"And wherever they send you, Simpson, you can rest assured that
your Wall Street Journal will follow you."
DAILY OFFICIAL BULLETIN

F?

SATURDAY, AUGUST 22, 1942
VOL. LII No. 49-S
All Notices for the Daily Official Bul-
let in are to be sent to the Office 'of the
summer session before 3:30 p.m. of the
day preceding its publication except on
Saturday, when the notices should be
submitted before 11:30 a.m.
Notices
The University Bureau of Appoint-
ments has received notice of the fol-
lowing State of Michigan Civil Serv-
ice - Examinations:
School Principal I; September 2
1942; $155 to $195 per month.
Insurance Executive IV; Sept. 2
1942; $325 to $385 per month.
Journalist I; Sept. 2, 1942; $155 t
$195 per month.
Right of Way Assistant I; Sept. 2
1942; $155 to $195 per month.
Right of Way Assistant II; Sept
2, 1942; $200 to $240 per month.
Attending Institution Dentist II;
Sept. 2, 1942; $200 to $240 per month
Resident Institution Dentist II;
Sept. 2, 1942; $200 to $240 per month
Public Health Dentist IV; Sept. 2
1942; $325 to $385 per month.
Public Health Dentist V; Sept. 2
1942; $400 to $500 per month.
Hospital Physician V; Sept. 12
1942; $400 to $500 per month.
Hospital Physician VI; Sept. 12,
1942; '$525 to $625 per month.
Further information may be had
from the notices which are on file
in the office of the Bureau of Ap-
pointments, 201 Mason Hall, office
hours 9-12 and 2-4.
Bureau of Appointments and
Occupational Information
Opportunities for men and women
in the Bureau of Ships, Navy Depart-
ment. A request has been received
for names and addresses of men and
women with one or more years of
college work in engineering or
science, and for women interested
in clerical work. The positions about
to be opened are in the United States
Bureau of Ships and are civilian in
character. Anyone interested is in-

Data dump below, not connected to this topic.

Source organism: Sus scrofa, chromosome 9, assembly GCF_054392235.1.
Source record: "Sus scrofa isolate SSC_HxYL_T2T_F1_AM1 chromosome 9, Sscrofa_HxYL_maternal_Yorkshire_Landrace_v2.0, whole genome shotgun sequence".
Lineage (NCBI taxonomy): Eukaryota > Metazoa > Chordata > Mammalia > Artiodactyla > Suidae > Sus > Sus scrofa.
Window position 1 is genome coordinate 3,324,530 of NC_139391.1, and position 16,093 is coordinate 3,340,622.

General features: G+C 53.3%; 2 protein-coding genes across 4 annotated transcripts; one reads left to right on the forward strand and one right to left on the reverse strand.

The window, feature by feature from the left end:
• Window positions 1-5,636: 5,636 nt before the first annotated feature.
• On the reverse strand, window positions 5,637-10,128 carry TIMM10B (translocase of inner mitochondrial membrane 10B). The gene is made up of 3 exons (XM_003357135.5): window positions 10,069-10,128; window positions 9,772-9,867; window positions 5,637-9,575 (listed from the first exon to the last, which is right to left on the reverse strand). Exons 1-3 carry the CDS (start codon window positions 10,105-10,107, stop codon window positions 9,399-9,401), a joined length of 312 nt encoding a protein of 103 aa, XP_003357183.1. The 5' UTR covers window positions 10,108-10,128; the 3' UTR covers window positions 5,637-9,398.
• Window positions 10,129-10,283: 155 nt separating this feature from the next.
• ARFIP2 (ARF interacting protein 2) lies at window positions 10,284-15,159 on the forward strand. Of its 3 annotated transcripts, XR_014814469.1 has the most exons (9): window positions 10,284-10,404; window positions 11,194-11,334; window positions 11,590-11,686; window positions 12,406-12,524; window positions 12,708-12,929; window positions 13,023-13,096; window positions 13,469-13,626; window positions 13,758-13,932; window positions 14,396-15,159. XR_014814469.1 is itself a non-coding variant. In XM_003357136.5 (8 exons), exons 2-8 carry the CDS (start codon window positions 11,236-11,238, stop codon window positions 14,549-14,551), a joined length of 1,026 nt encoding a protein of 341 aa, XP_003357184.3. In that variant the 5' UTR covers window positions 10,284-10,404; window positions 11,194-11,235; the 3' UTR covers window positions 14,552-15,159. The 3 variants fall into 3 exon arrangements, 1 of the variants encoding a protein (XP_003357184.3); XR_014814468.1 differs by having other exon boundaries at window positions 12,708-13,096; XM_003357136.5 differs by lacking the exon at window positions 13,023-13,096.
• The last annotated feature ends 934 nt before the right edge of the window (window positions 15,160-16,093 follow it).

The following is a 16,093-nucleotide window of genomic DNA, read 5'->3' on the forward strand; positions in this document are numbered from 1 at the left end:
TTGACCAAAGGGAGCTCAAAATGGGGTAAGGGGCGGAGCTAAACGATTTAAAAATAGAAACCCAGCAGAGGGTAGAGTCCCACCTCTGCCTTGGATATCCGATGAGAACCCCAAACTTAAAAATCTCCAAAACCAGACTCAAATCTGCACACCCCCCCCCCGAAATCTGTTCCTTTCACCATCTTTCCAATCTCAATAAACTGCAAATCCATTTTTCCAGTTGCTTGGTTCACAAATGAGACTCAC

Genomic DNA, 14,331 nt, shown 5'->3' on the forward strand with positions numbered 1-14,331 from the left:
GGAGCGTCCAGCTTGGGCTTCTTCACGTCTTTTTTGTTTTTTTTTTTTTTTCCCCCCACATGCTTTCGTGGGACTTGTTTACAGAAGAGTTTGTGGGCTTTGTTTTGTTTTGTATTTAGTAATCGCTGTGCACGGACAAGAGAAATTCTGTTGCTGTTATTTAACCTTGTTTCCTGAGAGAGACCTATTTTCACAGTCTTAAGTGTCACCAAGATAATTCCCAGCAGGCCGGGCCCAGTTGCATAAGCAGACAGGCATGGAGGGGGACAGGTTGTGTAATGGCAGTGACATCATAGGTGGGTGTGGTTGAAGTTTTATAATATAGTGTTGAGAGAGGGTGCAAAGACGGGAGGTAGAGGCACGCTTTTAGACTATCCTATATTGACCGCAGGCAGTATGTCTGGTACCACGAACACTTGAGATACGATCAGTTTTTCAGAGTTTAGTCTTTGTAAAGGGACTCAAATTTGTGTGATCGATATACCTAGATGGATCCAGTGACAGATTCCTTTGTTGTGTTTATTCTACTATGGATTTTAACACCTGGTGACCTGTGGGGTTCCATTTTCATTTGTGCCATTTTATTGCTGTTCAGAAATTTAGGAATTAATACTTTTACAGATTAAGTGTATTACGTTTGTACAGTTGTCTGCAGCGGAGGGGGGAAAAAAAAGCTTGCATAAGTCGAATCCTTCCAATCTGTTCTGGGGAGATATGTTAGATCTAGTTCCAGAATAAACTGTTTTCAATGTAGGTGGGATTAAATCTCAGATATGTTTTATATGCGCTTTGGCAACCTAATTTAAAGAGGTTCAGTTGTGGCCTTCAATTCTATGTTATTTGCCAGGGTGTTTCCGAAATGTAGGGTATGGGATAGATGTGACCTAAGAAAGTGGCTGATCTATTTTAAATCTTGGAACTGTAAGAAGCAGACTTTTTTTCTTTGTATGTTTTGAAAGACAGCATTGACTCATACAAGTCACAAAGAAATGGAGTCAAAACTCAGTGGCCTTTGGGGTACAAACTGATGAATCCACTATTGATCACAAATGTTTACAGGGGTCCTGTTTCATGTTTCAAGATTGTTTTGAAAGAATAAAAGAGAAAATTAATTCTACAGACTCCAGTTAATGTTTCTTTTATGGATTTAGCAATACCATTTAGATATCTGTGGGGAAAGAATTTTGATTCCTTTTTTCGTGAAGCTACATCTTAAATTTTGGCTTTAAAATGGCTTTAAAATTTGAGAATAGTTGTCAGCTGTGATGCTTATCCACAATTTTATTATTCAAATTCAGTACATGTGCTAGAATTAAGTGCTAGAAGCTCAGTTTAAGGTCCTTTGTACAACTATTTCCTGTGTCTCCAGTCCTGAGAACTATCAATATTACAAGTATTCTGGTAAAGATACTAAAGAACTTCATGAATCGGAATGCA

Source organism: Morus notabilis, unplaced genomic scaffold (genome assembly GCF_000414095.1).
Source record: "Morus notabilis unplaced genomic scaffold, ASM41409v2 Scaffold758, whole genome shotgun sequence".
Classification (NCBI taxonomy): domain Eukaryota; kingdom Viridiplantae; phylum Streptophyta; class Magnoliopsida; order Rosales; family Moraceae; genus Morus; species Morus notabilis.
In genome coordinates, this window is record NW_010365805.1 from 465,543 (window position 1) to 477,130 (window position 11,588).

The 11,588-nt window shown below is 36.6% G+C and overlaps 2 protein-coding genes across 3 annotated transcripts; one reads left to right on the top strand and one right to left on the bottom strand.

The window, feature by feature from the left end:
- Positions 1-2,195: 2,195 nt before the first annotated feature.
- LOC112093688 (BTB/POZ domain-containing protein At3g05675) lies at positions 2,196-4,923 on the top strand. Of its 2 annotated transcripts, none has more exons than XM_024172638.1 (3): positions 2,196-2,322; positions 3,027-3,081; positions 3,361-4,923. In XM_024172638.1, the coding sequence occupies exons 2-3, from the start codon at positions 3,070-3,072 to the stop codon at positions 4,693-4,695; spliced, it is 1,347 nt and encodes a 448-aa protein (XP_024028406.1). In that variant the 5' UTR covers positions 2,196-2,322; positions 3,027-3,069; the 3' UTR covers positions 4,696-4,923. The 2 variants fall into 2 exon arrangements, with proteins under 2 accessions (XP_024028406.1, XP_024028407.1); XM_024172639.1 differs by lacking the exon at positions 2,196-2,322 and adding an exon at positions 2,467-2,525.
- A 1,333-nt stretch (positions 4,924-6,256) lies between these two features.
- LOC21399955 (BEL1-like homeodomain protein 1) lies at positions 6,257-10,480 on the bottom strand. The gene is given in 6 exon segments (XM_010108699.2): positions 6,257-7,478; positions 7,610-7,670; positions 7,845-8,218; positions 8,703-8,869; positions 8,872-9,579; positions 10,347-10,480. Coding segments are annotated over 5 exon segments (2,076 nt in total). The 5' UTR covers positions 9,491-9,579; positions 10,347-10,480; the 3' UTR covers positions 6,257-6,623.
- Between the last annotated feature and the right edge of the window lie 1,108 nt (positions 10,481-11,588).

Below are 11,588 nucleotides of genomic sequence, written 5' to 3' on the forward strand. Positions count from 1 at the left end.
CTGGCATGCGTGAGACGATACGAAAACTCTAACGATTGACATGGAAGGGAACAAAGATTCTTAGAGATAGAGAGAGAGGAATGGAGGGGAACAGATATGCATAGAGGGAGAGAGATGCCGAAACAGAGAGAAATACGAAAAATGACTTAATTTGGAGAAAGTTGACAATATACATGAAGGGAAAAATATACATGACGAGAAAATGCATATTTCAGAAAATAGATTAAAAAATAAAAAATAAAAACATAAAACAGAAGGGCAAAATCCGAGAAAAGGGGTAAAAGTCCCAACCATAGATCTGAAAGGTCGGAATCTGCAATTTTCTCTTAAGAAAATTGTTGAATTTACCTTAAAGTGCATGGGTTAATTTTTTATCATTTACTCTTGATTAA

vited to seek further informaton at
the War Information Center, 1009
Angell Hall.
Commissions as Instructors in the
Navy Department. The Navy De-
partment has requested a list of men
between the ages of twenty-five and
forty years who are qualified to teach
physics or chemical, Diesel, electrical,
mechanical, or radio engineering.
Commissions are available for those
who meet physical and other qualifi-
cations. The minimum vision re-'
quirement is 12/20, each eye, cor-
rected to 20/20 with glasses. Anyone
interested should leave his name with
the Chairman of the Department of
Physics or with the Chairman of any
of the engineering departments men-
tioned. Prompt action is essential.
War Information Center.
The University Bureau of Appoint-
ments has received notice of the fol-
lowing City of Detroit Civil Service
Examinations. Last filing date is list-
ed in each case.
Sr. Building Operating Engineer
t Male) -August 27, 1942-$2,970 per
year.
Jr. Building Operating Engineer
(Male)-August 27, 1942-$2,706 per
year.
Auto Repairman (Male) - Until
further notice-$.95 to $1.00 per
hour.
Transportation Equipment Repair
Helper (Male) - August 21, 1942-
$.90 per hour.
Auto Rnnir Helier (Male) - A-

of the semester on the North bulletin
board in University Hall. Please
watch this space for announcements.
University Bureau of Appointments
And Occupational Information
Registrants-Notice: All students
in the summer session who are regis-
tered with the Bureau are reminded
that they should give us a change
of address and telephone before leav-
ing the campus. Also, anyone who
has accepted a position should notify
the Bureau immediately. Anyone
having blanks out, please return
them immediately either filled out
or in blank form.
Students who will finish in Sep-
tember should also keep the Bureau